Domestic Partner Benefits: Facts and Background
(for a more recent version see February 2009 Facts from EBRI)
g What is a “domestic partnership” and what proof of the relationship is required?
• Domestic partner benefits are benefits that an employer chooses to offer to an employee's unmarried
partner, whether of the same or opposite sex.
• An employer wishing to implement a domestic partner program needs to create a definition of what an
eligible domestic partner is. The most common definitions contain four or five core elements: 1) the
partners must have attained a minimum age, usually 18; 2) Neither person is related by blood closer than
permitted by state law for marriage; 3) The partners must share a committed relationship; 4) The
relationship must be exclusive; 5) The partners must be financially interdependent.
• An employer also must decide whether the domestic partner program is to cover same-sex couples only or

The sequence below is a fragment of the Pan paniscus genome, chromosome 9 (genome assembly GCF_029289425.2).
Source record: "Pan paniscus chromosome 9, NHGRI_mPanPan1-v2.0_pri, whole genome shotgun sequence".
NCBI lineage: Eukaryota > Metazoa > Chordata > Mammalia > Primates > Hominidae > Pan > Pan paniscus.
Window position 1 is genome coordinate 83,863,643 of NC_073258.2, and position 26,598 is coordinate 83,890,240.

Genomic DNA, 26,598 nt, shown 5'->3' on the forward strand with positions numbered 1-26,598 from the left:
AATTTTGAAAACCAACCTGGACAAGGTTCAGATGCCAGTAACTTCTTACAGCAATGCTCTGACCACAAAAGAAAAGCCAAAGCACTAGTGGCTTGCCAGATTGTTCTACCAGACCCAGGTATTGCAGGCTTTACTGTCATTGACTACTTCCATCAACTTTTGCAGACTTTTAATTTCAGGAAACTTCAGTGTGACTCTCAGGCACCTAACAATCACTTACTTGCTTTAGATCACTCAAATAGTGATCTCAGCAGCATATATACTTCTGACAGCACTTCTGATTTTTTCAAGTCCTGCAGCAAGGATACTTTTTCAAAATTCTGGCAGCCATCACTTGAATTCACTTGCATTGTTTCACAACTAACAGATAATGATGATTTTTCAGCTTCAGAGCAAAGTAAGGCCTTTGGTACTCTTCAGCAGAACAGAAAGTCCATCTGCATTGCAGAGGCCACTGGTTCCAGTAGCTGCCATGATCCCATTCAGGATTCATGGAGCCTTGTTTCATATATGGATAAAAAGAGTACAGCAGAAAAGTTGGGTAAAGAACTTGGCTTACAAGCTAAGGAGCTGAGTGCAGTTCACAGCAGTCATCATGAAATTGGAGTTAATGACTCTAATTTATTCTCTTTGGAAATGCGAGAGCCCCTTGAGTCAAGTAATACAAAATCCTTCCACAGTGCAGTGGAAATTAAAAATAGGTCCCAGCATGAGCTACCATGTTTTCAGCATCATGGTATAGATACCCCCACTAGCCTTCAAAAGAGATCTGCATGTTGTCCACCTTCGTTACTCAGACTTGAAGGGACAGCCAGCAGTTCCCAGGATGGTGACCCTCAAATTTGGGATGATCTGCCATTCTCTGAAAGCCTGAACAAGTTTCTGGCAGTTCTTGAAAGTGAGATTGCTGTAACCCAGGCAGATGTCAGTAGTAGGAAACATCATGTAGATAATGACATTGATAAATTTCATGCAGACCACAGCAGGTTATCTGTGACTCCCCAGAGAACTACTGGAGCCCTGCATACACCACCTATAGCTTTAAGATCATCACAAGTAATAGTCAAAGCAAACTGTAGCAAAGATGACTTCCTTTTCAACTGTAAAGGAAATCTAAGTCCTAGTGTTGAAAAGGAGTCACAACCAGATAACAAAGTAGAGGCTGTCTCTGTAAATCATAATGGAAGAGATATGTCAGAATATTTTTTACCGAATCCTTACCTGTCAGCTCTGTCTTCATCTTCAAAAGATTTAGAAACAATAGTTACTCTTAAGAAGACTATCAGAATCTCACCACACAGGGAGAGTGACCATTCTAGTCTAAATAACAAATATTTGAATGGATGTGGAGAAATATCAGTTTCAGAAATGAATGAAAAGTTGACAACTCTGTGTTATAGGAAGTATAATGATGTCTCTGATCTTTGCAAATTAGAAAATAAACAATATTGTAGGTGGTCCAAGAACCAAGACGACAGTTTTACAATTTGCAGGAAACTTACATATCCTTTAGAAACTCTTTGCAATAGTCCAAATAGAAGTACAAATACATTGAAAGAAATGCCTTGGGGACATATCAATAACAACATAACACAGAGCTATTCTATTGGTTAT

include opposite-sex couples.
• Documentation of proof of a domestic partner relationship can take many forms. It is up to the employer to
determine what is appropriate. Some employers are satisfied with the partners signing a written statement
of their relationship. Some employers may require proof of some financial relationship, such as a joint
lease or mortgage. Whatever documentation is required must be germane to the issue of validating a
domestic partnership, or it could lead to claims of invasion of privacy.
g What is included in domestic partner benefits and how many employers offer this benefit?
• Most employers that offer domestic partner benefits to their workers offer a range of only low-cost
benefits, such as family/bereavement/sick leave, relocation benefits, access to employer facilities, and
attendance at employer functions. However, most public attention involving domestic partner benefits
involves employers that offer health insurance coverage to domestic partners.
• According to a 2002 survey by Hewitt Associates, 19 perce